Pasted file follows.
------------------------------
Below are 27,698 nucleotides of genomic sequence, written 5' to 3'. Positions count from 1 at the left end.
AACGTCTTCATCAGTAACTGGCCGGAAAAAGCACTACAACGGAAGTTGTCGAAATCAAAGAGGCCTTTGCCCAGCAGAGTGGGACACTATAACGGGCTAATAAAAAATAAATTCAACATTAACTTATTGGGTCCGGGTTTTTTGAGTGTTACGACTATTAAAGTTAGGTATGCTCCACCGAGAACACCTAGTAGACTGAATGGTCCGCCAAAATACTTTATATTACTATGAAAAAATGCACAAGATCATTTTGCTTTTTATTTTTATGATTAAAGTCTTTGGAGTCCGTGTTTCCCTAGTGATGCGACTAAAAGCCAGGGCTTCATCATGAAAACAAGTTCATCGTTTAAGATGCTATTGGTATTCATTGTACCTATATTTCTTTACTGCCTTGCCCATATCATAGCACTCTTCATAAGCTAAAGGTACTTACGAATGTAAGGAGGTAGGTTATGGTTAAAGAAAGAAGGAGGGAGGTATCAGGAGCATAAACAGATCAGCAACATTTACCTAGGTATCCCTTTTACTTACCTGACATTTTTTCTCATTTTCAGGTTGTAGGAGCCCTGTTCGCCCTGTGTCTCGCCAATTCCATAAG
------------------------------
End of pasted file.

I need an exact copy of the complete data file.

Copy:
Below are 27,698 nucleotides of genomic sequence, written 5' to 3'. Positions count from 1 at the left end.
AACGTCTTCATCAGTAACTGGCCGGAAAAAGCACTACAACGGAAGTTGTCGAAATCAAAGAGGCCTTTGCCCAGCAGAGTGGGACACTATAACGGGCTAATAAAAAATAAATTCAACATTAACTTATTGGGTCCGGGTTTTTTGAGTGTTACGACTATTAAAGTTAGGTATGCTCCACCGAGAACACCTAGTAGACTGAATGGTCCGCCAAAATACTTTATATTACTATGAAAAAATGCACAAGATCATTTTGCTTTTTATTTTTATGATTAAAGTCTTTGGAGTCCGTGTTTCCCTAGTGATGCGACTAAAAGCCAGGGCTTCATCATGAAAACAAGTTCATCGTTTAAGATGCTATTGGTATTCATTGTACCTATATTTCTTTACTGCCTTGCCCATATCATAGCACTCTTCATAAGCTAAAGGTACTTACGAATGTAAGGAGGTAGGTTATGGTTAAAGAAAGAAGGAGGGAGGTATCAGGAGCATAAACAGATCAGCAACATTTACCTAGGTATCCCTTTTACTTACCTGACATTTTTTCTCATTTTCAGGTTGTAGGAGCCCTGTTCGCCCTGTGTCTCGCCAATTCCATAAG